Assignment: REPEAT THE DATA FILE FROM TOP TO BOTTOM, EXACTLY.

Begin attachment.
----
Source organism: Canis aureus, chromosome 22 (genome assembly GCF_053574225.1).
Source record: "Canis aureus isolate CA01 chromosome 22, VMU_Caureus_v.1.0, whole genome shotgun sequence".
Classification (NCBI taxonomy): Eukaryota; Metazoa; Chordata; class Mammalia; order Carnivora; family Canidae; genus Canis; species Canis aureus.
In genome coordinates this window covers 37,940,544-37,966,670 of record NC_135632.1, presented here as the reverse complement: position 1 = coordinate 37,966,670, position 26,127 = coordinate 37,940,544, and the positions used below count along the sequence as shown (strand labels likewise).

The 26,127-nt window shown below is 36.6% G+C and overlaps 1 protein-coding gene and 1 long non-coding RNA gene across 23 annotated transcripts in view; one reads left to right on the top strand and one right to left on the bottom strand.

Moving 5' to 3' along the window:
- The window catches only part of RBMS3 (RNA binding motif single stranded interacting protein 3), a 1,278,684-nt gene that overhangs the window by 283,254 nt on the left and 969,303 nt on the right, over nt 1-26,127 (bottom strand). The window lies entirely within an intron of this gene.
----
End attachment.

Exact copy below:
Source organism: Canis aureus, chromosome 22 (genome assembly GCF_053574225.1).
Source record: "Canis aureus isolate CA01 chromosome 22, VMU_Caureus_v.1.0, whole genome shotgun sequence".
Classification (NCBI taxonomy): Eukaryota; Metazoa; Chordata; class Mammalia; order Carnivora; family Canidae; genus Canis; species Canis aureus.
In genome coordinates this window covers 37,940,544-37,966,670 of record NC_135632.1, presented here as the reverse complement: position 1 = coordinate 37,966,670, position 26,127 = coordinate 37,940,544, and the positions used below count along the sequence as shown (strand labels likewise).

The 26,127-nt window shown below is 36.6% G+C and overlaps 1 protein-coding gene and 1 long non-coding RNA gene across 23 annotated transcripts in view; one reads left to right on the top strand and one right to left on the bottom strand.

Moving 5' to 3' along the window:
- The window catches only part of RBMS3 (RNA binding motif single stranded interacting protein 3), a 1,278,684-nt gene that overhangs the window by 283,254 nt on the left and 969,303 nt on the right, over nt 1-26,127 (bottom strand). The window lies entirely within an intron of this gene.